duration of VRC was 77 days. Ninety-nine trough concentrations (Cmin) of VRCand MVRC were measured. Median Cmin VRC values were 1.40 mg/L [0–8.30] andmedian Cmin MVRC were 2.20 mg/L [0.40–24]. Median VRC N-oxidation index(ratio [MVRC]/[VRC] ) was 2.4. Cmin VRC was <1 mg/L in 32% of cases and<0.5 mg/L in 20% of them. Patients with Cmin VRC <1 mg/L had a higher ratiothan patients with Cmin>1 mg/L (median ratio 5.7 vs. 1.0, respectively). Amongthe 28 patient, seven died. The clinical course of 13 patients was considered as acomplete resolution of invasive fungal infection (IFI), six patients had a lack of response and two patients switched to other antifungals . Eight adverse-effects wereobserved (visual hallucinations two patients, hepatic disturbances four, cutaneousreaction one, neurological trouble one); for four of them Cmin VRC>2 mg/L, andfor five patients Cmin MVRC>2 mg/L. No correlation was found between VRC Cminand IFI outcome. Conclusion:  VRC TDM is now recommended to optimize the benefit/risk ratio. Inthe absence of CYP2C19 polymorphism determination, the measurement of MVRCin patients with subtherapeutic VRC Cmin (<1 mg/L) could be helpful to improvethe knowledge about the influencing factors. Moreover, the role of MVRCconcentrations in the occurrence of adverse-effects needs to be further investigated. 130 Neurological disorders due to cefepime: two cases in 2 months C Durand-Maugard, A Bernardy, C Andre´jak, H Masson, L Hary, M Andre´jak,AS Lemaire-Hurtel Introduction:  Neurological disorders are well-known adverse side effects of cephalosporin antibiotic treatment. But few cases are described with cefepime.These side effects are described more often in patients with kidney failure treated byhigh dosages. We report two cases of neurological disorders. Cefepime overdosagewas confirmed by blood assays. Methods:  Two cases of cefepime overdosage were notified to the Regional Centerof Pharmacovigilance of Amiens in September and October 2008. Results:  Case1: A man, 82-year-old, with oligo-anuric acute kidney disease(creatinin clearance (Cr Cl) = 27 mL/min), was treated by cefepime 2 g/day for apneumonia. Three days after the beginning of the antibiotherapy, he went into acoma. The renal failure increased (CrCl = 10 mL/min). An overdosage of cefepime,due to an increase of kidney failure, was suspected 2 days later. It was confirmed byan assay 8 h after last administration (blood cefepime = 48.1  l g/mL). The CrCl atthis time was much lower (7.05 mL/min). After four dialyses, cefepime had aresidual concentration of 1.1  l g/mL. The disorders vanished. Case 2: A woman, 71-year-old, was treated by cefepime 4 g  ·  2/day for an infection on hip prosthesis.After 3 weeks of antibiotherapy, convulsions and alteration of consciousness wereobserved. In the same time, CrCl decreased from 36 to 15 mL/min (MDRD).Overdosage of cefepime was confirmed by blood and cerebrospinal fluid (CSF) assays: Cefepime concentrations (hours after convulsions) Blood ( l g/mL) CSF ( l g/mL)20 h 16032 h 29 1392 h 7 Conclusion:  Cefepime is mostly eliminated by kidneys (85%) (1) . In these two cases,dosages were too high and/or not appropriate to the renal function. Neurologicaldisorders due to cefepime mostly occur in patients with impaired renal function ortreated with high dosages (1) . In those patients, half life of cefepime is longer due to adrug accumulation. The blood-brain barrier permeability is increased. In our 2ndcase, the ratio of blood/CSF concentrations was increased and close to 2, as it isusually of 10 (2) . This woman had presented several acute kidney failure bouts withprevious aminosid treatments and should have been viewed as a high-risk patient.So, it is essential to adjust dosage to the renal function and/or to check bloodconcentrations of cefepime especially in patients with risk factors. References: 1. Sonck J et al. The neurotoxicity and safety of treatment with cefepime in patientwith renal failure. Nephrol Dial Transplant 2008;23:966–970.2. Chatellier et al. Cefepime-induced neurotoxicity: an underestimated complicationof antibiotherapy in patients with acute renal failure. Intensive Care Med2002;28:214–217. 131 Methotrexate exposure and outcome in patients receiving a MBVPchemotherapy for a primary central nervous system lymphoma H Blasco, D Senecal, A Le Gouge, E Pinard, I Benz, JS Hulot, E Chatelut, C Le Guellec Introduction:  Methotrexate-basedchemotherapyiswidelyusedinthetreatmentof primary central nervous system lymphoma (PCNSL) but the optimal methotrexate(MTX) administration schedule is still unknown. It was previously advocated thatschedules leading to a higher area under the concentration-time curve (AUC) wereassociated with a better response with no higher incidence of toxicity. However, theheterogeneityofthetreatmentsanalyzeddidnotallowtheauthorstostudyexposure-effects relationships within each type of treatments. We aimed at analysing theserelationships in patients treated by a MBVP (methotrexate, BCNU, VP16, methyl-prednisolone) chemotherapy, administered according to two different modalities. Methods:  We retrospectively analysed patients with PCNSL treated with two(schedule 1) or three cycles (schedule 2) of MBVP between 1995 and 2005. Clinical,demographicdataandknownprognostic factorswere collected.MTXconcentrationswere measured at specific times from the start of the infusion (H24, H48, H72 andevery 24 h if necessary, i.e. Until serum concentration was <0.2  l M ). Methotrexatepharmacokinetic parameters were estimated using a population pharmacokineticapproach with NONMEM. Objective response (OR), overall survival (OS) and failure-free survival (FFS) were evaluated in all patients after the last administration of thetwo or three cycles. Post-methotrexate toxicity was evaluated and graded. Results:  Forty-one patients were included. Sixteen (38%) patients received twocycles and 25 patients (62%) received three cycles of MBVP. A total of 425 serumsamples were analysed and a two-compartment pharmacokinetic model was fittedto the data. A higher exposure (cumulative area under the curve) was found withschedule 2 compared to schedule 1.Thirty-two (78%) patients had an OR, fromthese 50% being complete response. A significantly higher rate of OR was obtainedwith schedule 2. In our study, the known prognostic factors were not associ-ated with OR. The 2-year FFS and OS were estimated at 61.8% and 64.2%,respectively with higher rates in schedule 2 compared with schedule 1. We noticed41.9% of toxicity with high level of haematotoxicity as commonly described withthis chemotherapy. Conclusion:  This is the first study evaluating the impact of MTX exposure onoutcome in patients treated with a MBVP chemotherapy for a PCNSL. We foundthat the schedule involving three cycles of MBVP was associated with a higherresponse rate. It also led to a higher MTX exposure due to the higher cumulativedose. MTX exposure within a given schedule was not associated with response andindividual dose adjustment is not required. 132 Determination of imatinib by HPLC with photodiode-array UV detection inhuman plasma from patients with chronic myeloid leukaemia: comparisonwith a LC-MS-MS method O Roth, S Bouchet, P Rousselot, S Castaigne, F Samdjee, P Devillier,O Spreux-Varoquaux, P Therond, M Molimard, B Maneglier Introduction:  Imatinib is a competitive inhibitor of the Bcr-Abl tyrosine kinaseand represents the first-line option for patients who have chronic myelogenousleukemia (CML). Recently, it has been shown that trough imatinib plasma levels areassociated with both complete cytogenetic and major molecular responses in CMLwith a plasma threshold of 1000 ng/mL. Methods:  A HPLC coupled with UV-Diode Array Detection (DAD) method isdescribed for the determination of imatinib concentrations in human plasma.Imatinib trough levels in human plasma ( n  = 38) were assessed by the authors andwere compared with determinations using a LC-MS-MS method, considered as thereference method, with Deming regression, Chi square test and sign test Results:  The calibration curves were linear over the range 80–4000 ng/mL; thelimit of quantitation was set at 80 ng/mL with a within-day coefficient of variationof 8.1%. The between-day variations were 6.1% at XX ng/mL and the recoveryafter direct deproteinization of plasma was higher than 96% and the recovery fromthe column was higher than 98%. No significant difference was observed forimatinib concentrations between the HPLC-UV-DAD and the LC-MS-MS methods. Conclusion:  HPLC with UV-DAD detection system used by the authors providedthe required level of specificity and sensitivity devoid of potential interferences forimatinib therapeutic drug monitoring. 133 Quantitation design of ephedrines by GC/MS – Multivariate optimization,validation of methods and applications in urines Y Hadef, L Abou, C Mikail, M Vergnes, A Nicolay, H Portugal, J Kaloustian Introduction:  Ephedrine and its derivatives belong to the family of amphetamines.They own various therapeutic properties. They are stimulant on the centralnervous system. For this reason, some of them are used in alimentary supplementsand in sport. They are wanted, mainly in anti doping control of sportsmen. Methods:  The goal of this work was, first to search the optimal conditions(resolution >1.5; short time test analysis) by GC/MS in the separation of sevencompounds: ephedrine, pseudoephedrine, norephedrine, norpseudoephedrine, fen-fluramine, fentermine and mephentermine (as internal standard). These moleculeswere studied after trimethylsilyl and trifluoroacetic derivatization. The softwareNemrod-W was used in the building and the analysis of the experimental design,which allowed determining the optimal conditions for their separation. Results:  Optimal conditions were deduced: column HP5-MS, 30 m  ·  0.25 mmi.d.  ·  0.25  l m film thickness; Ti = 73  C (1 min), 1st heating rate at 10  C/minuntil 150  C (0.5 min), then 2nd heating rate at 25  C/min until 230  C (5 min).The validation of the quantitation was applied to urines. Study was done afterextraction and purification by a C18 adsorbent phase. Quantitation was done withthe use of GC/MS with mode SIM ( single ion monitoring ) and with internal standard.The results of linearity, repeatability, precision, accuracy, sensibility, LOD, LOQ,yields of extraction, for these studied compounds (actives and urinary extracts)show the good validation of this analytical method GC/MS. Conclusion:  The study of seven ephedrine-like compounds was done successfullyafter realisation of the Nemrod-W experimental design, with the goal to separatethem with good resolutions and short time analysis, followed by an application inurines. 134 Therapeutic drug monitoring in lung transplant recipients receivingconcomitant posaconazole and tacrolimus S Quaranta, M Reynaud-Gaubert, C Solas, S Boniface, B Lacarelle, E Sampol-Manos Introduction:  Fungal infections are an important cause of morbidity andmortality in lung transplant recipients (LTR). Posaconazole (POS) is a noveltriazole antifungal used as curative therapy in LTR affected with fungal bronchialcolonization, acute necrotizing bronchitis and more rarely, invasive fungalinfection. Triazole agents are known to inhibit the metabolism of immunosuppres-sive drugs such as tacrolimus (TAC) and therapeutic drug monitoring of both drugsis required to limit toxicity and optimize efficacy. The aim of this study was topresent a follow up of simultaneous posaconazole plasma concentrations andtacrolimus whole blood levels in LTR. Methods:  We determined POS plasma levels between January and November2008 in 14 lung transplant recipients of whom eight were affected with cysticfibrosis. There were nine females and five males with a mean age of 33.2 ± 9.1 years. All the patient received POS therapy for a symptomatic and   2009 The Authors 26  Journal compilation    2009 Socie´te´ Franc¸aise de Pharmacologie et de The´rapeutique  23  (Suppl. 1) 1–112 P2T Abstracts 2009 View publication statsView publication stats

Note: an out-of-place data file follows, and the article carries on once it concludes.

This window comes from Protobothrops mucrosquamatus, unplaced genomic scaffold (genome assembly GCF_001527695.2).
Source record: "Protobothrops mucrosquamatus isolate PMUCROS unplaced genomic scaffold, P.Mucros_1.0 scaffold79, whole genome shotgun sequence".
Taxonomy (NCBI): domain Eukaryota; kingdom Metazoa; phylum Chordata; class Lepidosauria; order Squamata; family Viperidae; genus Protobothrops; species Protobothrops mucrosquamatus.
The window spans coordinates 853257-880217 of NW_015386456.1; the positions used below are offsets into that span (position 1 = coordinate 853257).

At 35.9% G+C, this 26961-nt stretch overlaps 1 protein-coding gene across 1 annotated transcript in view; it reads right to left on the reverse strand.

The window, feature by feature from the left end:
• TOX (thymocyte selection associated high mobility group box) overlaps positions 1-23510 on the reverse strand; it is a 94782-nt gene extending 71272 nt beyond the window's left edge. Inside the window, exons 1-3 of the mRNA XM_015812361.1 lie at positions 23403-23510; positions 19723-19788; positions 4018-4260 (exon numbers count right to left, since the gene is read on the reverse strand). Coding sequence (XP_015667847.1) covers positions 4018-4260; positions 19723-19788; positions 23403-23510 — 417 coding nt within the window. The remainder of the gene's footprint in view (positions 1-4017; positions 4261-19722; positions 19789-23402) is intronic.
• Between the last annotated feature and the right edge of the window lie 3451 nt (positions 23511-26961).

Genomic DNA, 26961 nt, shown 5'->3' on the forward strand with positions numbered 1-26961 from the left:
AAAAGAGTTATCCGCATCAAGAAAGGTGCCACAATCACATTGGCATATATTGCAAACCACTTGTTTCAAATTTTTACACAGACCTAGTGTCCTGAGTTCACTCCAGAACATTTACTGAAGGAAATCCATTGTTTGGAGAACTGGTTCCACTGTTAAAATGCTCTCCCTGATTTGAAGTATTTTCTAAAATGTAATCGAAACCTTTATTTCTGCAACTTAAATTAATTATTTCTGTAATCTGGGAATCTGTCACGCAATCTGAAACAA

Related Search
Related Docs
View more...
We Need Your Support
Thank you for visiting our website and your interest in our free products and services. We are nonprofit website to share and download documents. To the running of this website, we need your help to support us.

Thanks to everyone for your continued support.

No, Thanks